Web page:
School-leavers face toughest fight for university places ‘in living memory’
Students with top A-level grades will be turned away from universities under the most competitive admissions process in living memory, an expert will say today.
Lee Elliot Major, professor of social mobility at Exeter University, believes this year will mark the start of a “new tougher era” in the battle for places and warned that poorer pupils could suffer for the next ten years.
Universities took on record numbers of students last year as so many achieved high exam grades, putting pressure on space for this year’s freshers.
The population of school-leavers has grown but the number of apprenticeships and school-leaver jobs has not kept pace, he will tell the Forum for Access and Continuing Education conference in Southampton.
New student loan rules from next year, which lower the threshold for graduates to start repaying, are also expected to discourage this year’s leavers from taking a gap year. Tuition fees have been frozen at £9,250 for the fifth consecutive year, so some universities are likely to recruit the same number of domestic students while increasing the number from abroad, who pay higher fees.
Major told media: “Make no mistake, 2022 marks the beginning of a new tougher era in university admissions. A perfect storm of factors makes this the most highly competitive race for applicants in living memory.
“Students with high A-levels will no longer be able to guarantee places. The opening salvos have already begun as universities try to manage expectations by disclosing they have made fewer offers this year.”
Major said he was worried about the impact for this year’s cohort, with intense competition for university places, a larger school-leaver population and fewer apprenticeships.
He said: “My biggest fear is that poorer students, already disproportionately scarred by the pandemic, may lose out in this new highly competitive era not just this year but over the next decade.”
Universities UK, representing vice-chancellors, said the real-terms value of the tuition fee had fallen to £6,600 in 2012 prices. A spokesman said: “With a significant real-terms fall in tuition fees over the last decade, universities will be forced to make hard choices.”
Major’s warning comes as analysis by an education research group suggests that private schools gave out more generous GCSE results than expected during the pandemic as the gap widened between independent and state schools.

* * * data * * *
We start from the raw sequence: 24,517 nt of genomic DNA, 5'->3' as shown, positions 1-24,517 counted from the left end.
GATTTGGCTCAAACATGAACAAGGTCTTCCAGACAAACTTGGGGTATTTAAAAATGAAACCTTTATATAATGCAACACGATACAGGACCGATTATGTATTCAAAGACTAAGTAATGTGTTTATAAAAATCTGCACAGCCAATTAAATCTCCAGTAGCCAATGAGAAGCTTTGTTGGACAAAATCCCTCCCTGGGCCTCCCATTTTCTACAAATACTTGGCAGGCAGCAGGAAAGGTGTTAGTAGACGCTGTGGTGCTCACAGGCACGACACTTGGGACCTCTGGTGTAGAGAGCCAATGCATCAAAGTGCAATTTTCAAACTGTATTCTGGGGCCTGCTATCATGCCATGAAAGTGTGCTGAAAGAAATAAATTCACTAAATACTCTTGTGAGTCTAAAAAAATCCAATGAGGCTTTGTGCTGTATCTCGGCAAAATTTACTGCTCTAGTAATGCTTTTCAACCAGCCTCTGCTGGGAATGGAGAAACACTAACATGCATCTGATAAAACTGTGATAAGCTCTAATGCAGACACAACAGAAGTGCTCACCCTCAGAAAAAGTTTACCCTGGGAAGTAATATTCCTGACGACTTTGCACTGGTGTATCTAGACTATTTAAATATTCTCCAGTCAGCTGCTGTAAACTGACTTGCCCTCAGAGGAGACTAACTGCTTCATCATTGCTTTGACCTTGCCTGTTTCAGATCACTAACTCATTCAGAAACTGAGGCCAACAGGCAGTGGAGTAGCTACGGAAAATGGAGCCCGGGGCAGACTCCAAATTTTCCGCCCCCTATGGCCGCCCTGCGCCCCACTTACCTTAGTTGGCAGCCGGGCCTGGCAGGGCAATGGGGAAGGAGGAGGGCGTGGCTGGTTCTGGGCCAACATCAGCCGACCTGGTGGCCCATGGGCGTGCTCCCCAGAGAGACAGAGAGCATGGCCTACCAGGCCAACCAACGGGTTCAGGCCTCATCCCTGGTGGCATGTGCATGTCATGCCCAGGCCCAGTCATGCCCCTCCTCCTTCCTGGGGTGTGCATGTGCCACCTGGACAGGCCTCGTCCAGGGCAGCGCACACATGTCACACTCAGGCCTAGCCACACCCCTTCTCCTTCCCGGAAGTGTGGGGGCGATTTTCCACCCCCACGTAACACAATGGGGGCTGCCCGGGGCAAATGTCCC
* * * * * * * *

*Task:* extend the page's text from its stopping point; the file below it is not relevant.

External exams were cancelled in 2020 and 2021 and replaced with forms of school-assessed grades. The proportion of GCSEs in England awarded at grade 7 (formerly a grade A) or above increased from 20.7 per cent in 2019 to 25.9 per cent in 2020 and 28.5 per cent in 2021 while almost 45 per cent of A-levels were graded at A* or A.
The analysis by FFT Education Datalab found that grammar and private school pupils tended to do better than expected in English and maths GCSE, based on attainment at primary school, between 2017 and 2019.
When 2020 and 2021 results were analysed, “pupils in independent schools exceeded their estimated grades by more than they did before the pandemic, while those in selective state schools exceeded them by less than pre-pandemic in English, and roughly the same in maths”.
Natasha Plaister, one of the analysts, added: “This does suggest that during the pandemic, under both centre-assessed grades and teacher-assessed grades, independent schools gave out more generous grades than might be expected.”
In 2021, private school pupils were nearly 0.7 grades higher than expected, according to the analysis, while those attending selective grammar schools achieved about 0.3 grades higher than expected.
The percentage of GCSEs entered by independent school pupils that were graded 7 or above rose from 46.6 per cent to 61.2 per cent between 2019 and 2021 — an increase of 14.6 percentage points. In state-funded mainstream schools, the rise over the same period was just 7.5 percentage points.
Some private school pupils do not take key stage 2 Sats tests, so the data would be weighted towards privately educated secondary pupils who attended a state primary school, and some private schools replace GCSEs with IGCSEs — the international version.
A rise in the population of school-leavers is set to continue for the next decade with experts predicting a million more 18-year-olds in total could go through the system in the next ten years. ONS data shows the number of 18-year-olds fell from 829,000 in 2009 to 711,000 in 2020, but has started climbing and is projected to peak at 886,000 in 2030.
Julie Robinson, chief executive of the Independent Schools Council, said: “Every school was required to take the same approach to assessment and there were external quality assurance processes to ensure the accuracy of grades. No one wanted the exam disruption we saw in the past two years and no one wanted to have to implement the emergency assessment systems.”
A Department for Education spokesman said: “Last year a record number of students secured places at university, including a record number of 18 year-olds from disadvantaged backgrounds. Every year there is competition for places at the most popular universities and on the most popular courses, but government works closely with the higher education sector to ensure students are able to progress to high-quality courses that lead to good outcomes.”